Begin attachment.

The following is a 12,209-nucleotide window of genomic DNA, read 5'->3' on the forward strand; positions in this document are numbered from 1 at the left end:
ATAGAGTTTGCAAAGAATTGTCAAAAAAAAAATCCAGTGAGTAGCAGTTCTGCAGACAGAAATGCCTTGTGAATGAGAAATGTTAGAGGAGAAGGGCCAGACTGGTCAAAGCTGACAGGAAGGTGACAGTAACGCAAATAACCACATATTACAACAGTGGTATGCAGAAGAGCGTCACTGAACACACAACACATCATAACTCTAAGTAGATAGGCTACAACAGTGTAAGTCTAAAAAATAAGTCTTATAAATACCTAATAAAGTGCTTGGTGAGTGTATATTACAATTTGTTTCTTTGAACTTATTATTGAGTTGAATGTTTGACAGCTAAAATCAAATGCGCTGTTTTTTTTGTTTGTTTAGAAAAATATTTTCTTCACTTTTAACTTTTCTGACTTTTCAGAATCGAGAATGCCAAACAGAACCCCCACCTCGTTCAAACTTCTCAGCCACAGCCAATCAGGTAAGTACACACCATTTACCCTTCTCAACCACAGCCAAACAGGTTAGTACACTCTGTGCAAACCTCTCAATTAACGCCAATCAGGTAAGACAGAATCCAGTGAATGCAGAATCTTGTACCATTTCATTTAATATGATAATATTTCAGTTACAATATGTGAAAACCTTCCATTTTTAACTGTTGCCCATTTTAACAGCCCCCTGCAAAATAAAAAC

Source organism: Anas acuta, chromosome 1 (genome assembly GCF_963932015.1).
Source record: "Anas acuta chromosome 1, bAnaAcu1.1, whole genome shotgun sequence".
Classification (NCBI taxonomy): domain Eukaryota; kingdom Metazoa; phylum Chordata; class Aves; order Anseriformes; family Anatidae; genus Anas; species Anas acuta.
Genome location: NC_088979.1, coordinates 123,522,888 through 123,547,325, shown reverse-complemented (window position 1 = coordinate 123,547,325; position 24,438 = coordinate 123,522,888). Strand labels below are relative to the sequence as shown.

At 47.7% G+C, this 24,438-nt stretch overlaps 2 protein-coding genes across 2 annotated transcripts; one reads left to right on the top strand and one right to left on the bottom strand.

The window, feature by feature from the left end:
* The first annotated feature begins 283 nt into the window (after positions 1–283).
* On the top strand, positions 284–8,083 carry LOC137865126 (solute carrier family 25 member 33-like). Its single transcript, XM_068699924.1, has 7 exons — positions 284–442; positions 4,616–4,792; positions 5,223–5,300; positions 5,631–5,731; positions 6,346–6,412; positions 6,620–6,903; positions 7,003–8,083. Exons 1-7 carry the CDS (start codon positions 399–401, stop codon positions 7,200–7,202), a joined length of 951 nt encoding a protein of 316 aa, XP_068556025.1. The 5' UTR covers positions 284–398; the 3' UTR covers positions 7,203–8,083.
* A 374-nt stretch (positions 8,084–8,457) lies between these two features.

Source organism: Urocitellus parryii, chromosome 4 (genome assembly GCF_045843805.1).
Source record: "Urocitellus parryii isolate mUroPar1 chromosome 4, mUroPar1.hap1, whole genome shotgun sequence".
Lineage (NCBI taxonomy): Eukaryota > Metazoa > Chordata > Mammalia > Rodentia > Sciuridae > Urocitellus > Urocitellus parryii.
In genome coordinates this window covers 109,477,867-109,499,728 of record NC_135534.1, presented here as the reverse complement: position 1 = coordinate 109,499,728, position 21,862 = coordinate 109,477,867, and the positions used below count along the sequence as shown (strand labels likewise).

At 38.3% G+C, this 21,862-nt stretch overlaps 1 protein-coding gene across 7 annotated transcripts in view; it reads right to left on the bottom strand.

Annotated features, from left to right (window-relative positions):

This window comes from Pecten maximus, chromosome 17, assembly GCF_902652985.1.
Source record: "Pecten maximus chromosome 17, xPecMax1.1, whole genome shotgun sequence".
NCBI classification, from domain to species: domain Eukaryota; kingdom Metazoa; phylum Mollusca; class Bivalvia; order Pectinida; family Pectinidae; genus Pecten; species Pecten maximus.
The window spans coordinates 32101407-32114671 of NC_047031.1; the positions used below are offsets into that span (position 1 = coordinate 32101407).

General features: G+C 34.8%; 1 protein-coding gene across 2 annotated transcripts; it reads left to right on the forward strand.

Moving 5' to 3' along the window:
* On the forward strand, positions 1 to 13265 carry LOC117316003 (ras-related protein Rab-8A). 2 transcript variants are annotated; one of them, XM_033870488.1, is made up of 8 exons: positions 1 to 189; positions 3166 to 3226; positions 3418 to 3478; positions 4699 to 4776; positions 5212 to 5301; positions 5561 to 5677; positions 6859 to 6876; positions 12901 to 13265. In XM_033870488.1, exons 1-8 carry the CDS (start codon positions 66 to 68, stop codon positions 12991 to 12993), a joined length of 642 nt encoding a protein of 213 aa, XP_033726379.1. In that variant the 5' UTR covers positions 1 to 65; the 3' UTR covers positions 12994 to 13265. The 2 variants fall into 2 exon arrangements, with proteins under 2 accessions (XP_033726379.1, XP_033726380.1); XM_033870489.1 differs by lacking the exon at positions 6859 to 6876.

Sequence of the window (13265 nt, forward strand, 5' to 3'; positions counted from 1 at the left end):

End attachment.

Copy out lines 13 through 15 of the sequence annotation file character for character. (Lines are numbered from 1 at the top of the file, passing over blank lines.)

Source record: "Urocitellus parryii isolate mUroPar1 chromosome 4, mUroPar1.hap1, whole genome shotgun sequence".
Lineage (NCBI taxonomy): Eukaryota > Metazoa > Chordata > Mammalia > Rodentia > Sciuridae > Urocitellus > Urocitellus parryii.
In genome coordinates this window covers 109,477,867-109,499,728 of record NC_135534.1, presented here as the reverse complement: position 1 = coordinate 109,499,728, position 21,862 = coordinate 109,477,867, and the positions used below count along the sequence as shown (strand labels likewise).